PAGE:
“This was December 2011,” Cohen said, “and I realized very quickly when I was implementing this that it had generic functionality—that you could pursue any type of procedure with step processes very efficiently. Management saw the success of this new process and provided IT manpower to port it into a NIF IT product.”
An IT team headed by Vamsee Lakmansani and then by Scott Reisdorf with Dan Potter went to work and implemented Cohen’s database in an Oracle application named NIF Electronic Operations—NEO for short. “It was a huge amount of work, because these things are buggy at first, and people are often reluctant to change,” Cohen said. “There’s a learning curve, and getting everyone to buy into it is a challenge. Once we had overcome the transition challenges from paper to electronic processes in FileMaker Pro we needed to repeat this same challenge, and get the NEO software fluid enough so that it worked as well as the existing one did in FileMaker.
“As part of our checklist implementation in NEO,” he said, “one important task I pursued with the TAO (Target Area Operations) techs—and most teams have done as they deployed NEO checklists—was a detailed review of each procedure with the intent to minimize steps and improve process efficiency.”
NEO was launched in August of 2012, and its use has grown steadily—both within NIF and among other Laboratory groups that use checklists. NIF groups currently using NEO include TAO, Target Diagnostic Systems, Cryogenic Operations, Beamline Systems, Classified Operations, Mission Support, Pulsed Power Systems, and Alignment and Optical Systems.
TAO engineering technician Mike Morris said he and his co-workers use NEO “to access daily work permits, radiological permits, daily assignments, and the checklists we need to do our jobs. And as soon as we finish our jobs we’re able to sync and update the information with the current configuration of the facility within five to 15 minutes. NEO is an invaluable tool that enables us to accurately and efficiently do our jobs in a much more productive way.”
Morris credited Cohen with working hard to overcome the initial resistance to the new system. “Change is hard,” he said, “and Simon was very diligent in implementing the system. He’s the reason this got off the ground. His persistence has paid dividends in helping us do our job as technicians.”
As of June, more than 6,500 checklists had been completed in NEO involving total worker time of about 500 days. The tool has increased NIF’s efficiency by an average of 30 minutes per task or 50 task-hours per day, helping NIF reduce the turnaround time between shots and substantially increase annual shot rates (see “An Increased Shot Rate at the National Ignition Facility,” Science & Technology Review, March 2015).
“The beauty of NEO,” said NEO Administrator Michelle Oliveira, “was that as the user base increased, we used feedback to continuously improve and shape the product into something multiple groups could adopt.” Incorporating comments and suggestions from users has resulted in more than 20 updates since NEO was launched, including such enhancements as the ability to add voice notes to checklists and to send email notifications to system owners when problems are identified and checklists are completed.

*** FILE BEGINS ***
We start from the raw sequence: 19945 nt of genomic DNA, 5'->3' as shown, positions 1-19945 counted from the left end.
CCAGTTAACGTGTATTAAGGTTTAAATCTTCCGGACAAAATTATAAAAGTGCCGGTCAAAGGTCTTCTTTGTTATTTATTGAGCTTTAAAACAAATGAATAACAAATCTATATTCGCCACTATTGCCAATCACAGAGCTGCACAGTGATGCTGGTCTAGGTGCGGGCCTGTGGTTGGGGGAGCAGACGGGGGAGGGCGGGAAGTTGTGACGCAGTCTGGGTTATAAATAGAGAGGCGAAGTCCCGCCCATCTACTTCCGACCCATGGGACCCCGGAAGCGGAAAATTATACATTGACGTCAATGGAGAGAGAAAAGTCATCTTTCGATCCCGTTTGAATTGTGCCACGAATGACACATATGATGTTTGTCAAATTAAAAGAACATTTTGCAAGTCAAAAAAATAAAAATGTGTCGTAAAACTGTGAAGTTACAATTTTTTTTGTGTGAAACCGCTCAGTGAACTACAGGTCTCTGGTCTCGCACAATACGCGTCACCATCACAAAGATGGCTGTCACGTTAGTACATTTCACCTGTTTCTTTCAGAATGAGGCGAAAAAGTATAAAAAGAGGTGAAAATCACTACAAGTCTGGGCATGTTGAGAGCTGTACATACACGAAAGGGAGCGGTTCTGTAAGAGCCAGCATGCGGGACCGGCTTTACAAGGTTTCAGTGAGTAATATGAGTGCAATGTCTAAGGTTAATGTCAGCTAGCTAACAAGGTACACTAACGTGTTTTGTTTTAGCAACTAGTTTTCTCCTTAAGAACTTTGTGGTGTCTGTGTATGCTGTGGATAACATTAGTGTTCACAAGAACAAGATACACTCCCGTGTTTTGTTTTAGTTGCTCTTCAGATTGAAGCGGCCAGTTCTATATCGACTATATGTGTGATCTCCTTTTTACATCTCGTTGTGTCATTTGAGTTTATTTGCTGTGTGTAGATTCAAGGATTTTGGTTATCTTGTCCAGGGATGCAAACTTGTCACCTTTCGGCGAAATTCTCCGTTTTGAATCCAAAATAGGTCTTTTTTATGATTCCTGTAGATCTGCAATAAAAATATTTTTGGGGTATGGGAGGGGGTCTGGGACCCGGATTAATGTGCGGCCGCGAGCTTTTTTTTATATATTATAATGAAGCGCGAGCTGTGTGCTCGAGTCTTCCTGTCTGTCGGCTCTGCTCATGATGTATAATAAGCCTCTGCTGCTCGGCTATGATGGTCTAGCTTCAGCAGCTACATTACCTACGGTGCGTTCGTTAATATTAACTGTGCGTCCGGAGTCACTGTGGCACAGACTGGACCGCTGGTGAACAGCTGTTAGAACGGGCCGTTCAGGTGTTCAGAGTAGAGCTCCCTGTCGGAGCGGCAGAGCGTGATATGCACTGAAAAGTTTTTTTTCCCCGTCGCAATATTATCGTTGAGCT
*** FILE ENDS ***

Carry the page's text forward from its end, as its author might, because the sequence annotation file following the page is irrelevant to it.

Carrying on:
“With this increased communication, something that’s happening in the field can quickly get translated back to the engineering side of the house, so they can make changes or get back to the technicians (to clarify) what’s going on,” Oliveira said.
While the transition to electronic checklists began with the Final Optical Systems group (now TAO), Oliveira said a recent major user of NEO has been the Target Diagnostic Systems group. “They really cultivated it for the last year and a half,” she said. “Almost every single checklist that they use on a day-to-day basis is in NEO.”
“NEO is a very good idea,” said Target Diagnostic Operator Brandi Lechleiter. “We usually use it to set up the diagnostics for a shot. Our version of NEO is for quick-use procedures for an experienced operator; if more detail is needed it’s kept on a paper form and can be looked up.”
Lechleiter praised NEO’s customizability and its ability to track the time used for each step in a process. “We can log on to the Internet from the iPad,” she said, “and the ability to take photos on the iPad is very very nice.
“It’s nice not having a huge pile of paper at the end of the day that you have to recycle, and it’s nice to be able to look back and see what procedures were performed in the past, and who did them, and how long they took. NEO allows us to look up what and when, and that makes metrics a lot easier to do.”
As NEO’s usage grows, additional enhancements are in the works, such as automatically logging into a “seating chart” that lists the location and installation date of specific components. Also under development is a “dynamic checklist” which will enable a manager to combine multiple checklists from different groups to create a single job. This will allow one workflow through the entire job, with each group receiving a trigger for its portion of the work, minimizing errors and coordination delays.
“NEO still has some capabilities that we would like to see implemented,” Lechleiter said, “but with more and more use we’re starting to like it even more.”